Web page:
"Wee Willie Winkie" is a Scottish nursery rhyme whose titular figure has become popular as a personification of sleep. It has a Roud Folk Song Index number of 13711.

"Wee Willie Winkie"
1940 WPA poster using Wee Willie Winkie to promote children's libraries
Nursery rhyme
Lyricist(s)William Miller

Scots poet William Miller (1810-1872), appears to have popularised a pre-existing nursery rhyme, adding additional verses to make up a five stanza poem. Miller’s “Willie Winkie: A Nursery Rhyme’ was first published in a collection of poems called Whistle-Binkie: Stories for the Social Circle (1841)1.[1][2][3] with the footer that ‘Willie Winkie’ was “The Scottish Nursery Morpheus” indicating, that Miller was drawing upon an established folkloric figure of sleep.

A chapbook c.1820 called The Cries of Banbury and London contain the singular first verse ‘little willie winkie’, pre-dates the publication of Miller’s poem. Another nursery collection, published in London 3 years after Miller’s poem, also contains just the first stanza, suggesting that the lyrics were circulating independently in the 1840s (Iona and Peter Opie Oxford, p.512-513).


A tirling pin from the Royal Mile in Edinburgh, a primitive form of door bell, it was scraped up and down to make a rattling sound that would announce a visitor's presence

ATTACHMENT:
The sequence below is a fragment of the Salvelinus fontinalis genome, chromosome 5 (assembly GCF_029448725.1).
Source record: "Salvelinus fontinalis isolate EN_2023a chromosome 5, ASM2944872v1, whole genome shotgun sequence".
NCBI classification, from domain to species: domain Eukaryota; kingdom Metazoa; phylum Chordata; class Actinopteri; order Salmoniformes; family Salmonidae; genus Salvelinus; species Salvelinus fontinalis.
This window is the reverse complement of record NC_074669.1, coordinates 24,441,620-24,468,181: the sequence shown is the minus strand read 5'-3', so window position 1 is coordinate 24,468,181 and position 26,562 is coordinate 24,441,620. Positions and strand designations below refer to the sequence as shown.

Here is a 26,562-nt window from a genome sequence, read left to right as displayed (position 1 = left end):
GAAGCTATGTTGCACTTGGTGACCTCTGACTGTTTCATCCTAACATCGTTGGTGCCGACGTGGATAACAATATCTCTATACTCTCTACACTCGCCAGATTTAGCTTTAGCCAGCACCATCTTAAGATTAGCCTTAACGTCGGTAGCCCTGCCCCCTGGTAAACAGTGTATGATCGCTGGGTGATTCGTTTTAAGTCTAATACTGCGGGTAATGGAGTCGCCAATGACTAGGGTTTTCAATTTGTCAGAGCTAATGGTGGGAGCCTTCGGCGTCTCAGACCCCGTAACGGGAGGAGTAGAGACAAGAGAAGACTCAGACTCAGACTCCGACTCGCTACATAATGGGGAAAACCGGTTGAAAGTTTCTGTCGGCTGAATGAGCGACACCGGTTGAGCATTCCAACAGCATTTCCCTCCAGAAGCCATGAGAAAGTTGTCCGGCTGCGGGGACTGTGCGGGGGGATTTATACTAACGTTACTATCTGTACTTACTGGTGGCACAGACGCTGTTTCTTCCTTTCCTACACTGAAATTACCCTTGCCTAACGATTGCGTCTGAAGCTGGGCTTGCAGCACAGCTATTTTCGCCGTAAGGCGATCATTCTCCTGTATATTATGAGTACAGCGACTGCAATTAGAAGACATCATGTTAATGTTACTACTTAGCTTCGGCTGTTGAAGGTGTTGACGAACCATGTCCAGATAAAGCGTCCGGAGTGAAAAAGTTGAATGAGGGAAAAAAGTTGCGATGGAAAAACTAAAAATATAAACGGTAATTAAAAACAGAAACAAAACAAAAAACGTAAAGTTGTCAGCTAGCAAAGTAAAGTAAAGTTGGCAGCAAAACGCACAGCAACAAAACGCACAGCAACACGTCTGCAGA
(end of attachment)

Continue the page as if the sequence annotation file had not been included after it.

The memorial to the author, William Miller, in Glasgow

Original text of 1841 in Scots, alongside a paraphrased English version (from 1844):

Origins and meaning


The poem was written by William Miller (1810–1872), first printed in Whistle-binkie: Stories for the Fireside in 1841 and re-printed in Whistle-Binkie; a Collection of Songs for the Social Circle published in 1873.[1][2][3][5] In Jacobite songs Willie Winkie referred to King William III of England, one example being "The Last Will and Testament of Willie winkie"[6] but it seems likely that Miller was simply using the name rather than writing a Jacobite satire.[5]

Such was the popularity of Wee Willie Winkie that the character has become one of several bedtime entities such as the Sandman, Ole Lukøje of Scandinavia, Klaas Vaak of the Netherlands, Dormette of France[7] and Billy Winker in Lancashire.[8]


  1. ^ a b Cunningham, Valentine (14 April 2000). The Victorians. ISBN 9780631199168. Retrieved 3 May 2013 – via Google Books.
  2. ^ a b "William Miller". Scottish-places.info. Retrieved 3 May 2013.
  3. ^ a b "Dennistoun online". Dennistoun.co.uk. Retrieved 3 May 2013.
  4. ^ Carrick, John Donald; Rodger, Alexander (1842). "Willie Winkie". Whistle-binkie; a collection of songs for the social circle. Retrieved 1 June 2010.
  5. ^ a b c I. Opie and P. Opie, The Oxford Dictionary of Nursery Rhymes (Oxford: Oxford University Press, 1951, 2nd edn., 1997), pp. 424–5.
  6. ^ "Full text of "A Dictionary of Lowland Scotch, with an introductory chapter on the poetry, humor, and literary history of the Scottish language and an appendix of Scottish proverbs"". 1888. Retrieved 3 May 2013.
  7. ^ C. Rose, Spirits, Fairies, Gnomes, and Goblins: an Encyclopedia of the Little People (ABC-CLIO, 1996), p. 231.
  8. ^ Briggs, Katharine (1976). An Encyclopedia of Fairies. Pantheon Books. pp. 24, 429. ISBN 0394409183.